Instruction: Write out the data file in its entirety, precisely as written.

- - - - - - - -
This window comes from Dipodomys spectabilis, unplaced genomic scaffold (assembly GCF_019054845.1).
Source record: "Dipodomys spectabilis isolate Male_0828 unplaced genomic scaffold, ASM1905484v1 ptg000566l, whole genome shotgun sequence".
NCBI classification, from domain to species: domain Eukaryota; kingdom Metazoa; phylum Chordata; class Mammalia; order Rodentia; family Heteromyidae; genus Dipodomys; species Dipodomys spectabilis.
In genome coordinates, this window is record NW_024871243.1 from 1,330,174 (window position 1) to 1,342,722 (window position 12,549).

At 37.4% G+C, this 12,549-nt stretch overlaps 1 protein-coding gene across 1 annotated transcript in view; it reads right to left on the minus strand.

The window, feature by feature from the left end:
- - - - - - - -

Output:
This window comes from Dipodomys spectabilis, unplaced genomic scaffold (assembly GCF_019054845.1).
Source record: "Dipodomys spectabilis isolate Male_0828 unplaced genomic scaffold, ASM1905484v1 ptg000566l, whole genome shotgun sequence".
NCBI classification, from domain to species: domain Eukaryota; kingdom Metazoa; phylum Chordata; class Mammalia; order Rodentia; family Heteromyidae; genus Dipodomys; species Dipodomys spectabilis.
In genome coordinates, this window is record NW_024871243.1 from 1,330,174 (window position 1) to 1,342,722 (window position 12,549).

At 37.4% G+C, this 12,549-nt stretch overlaps 1 protein-coding gene across 1 annotated transcript in view; it reads right to left on the minus strand.

The window, feature by feature from the left end: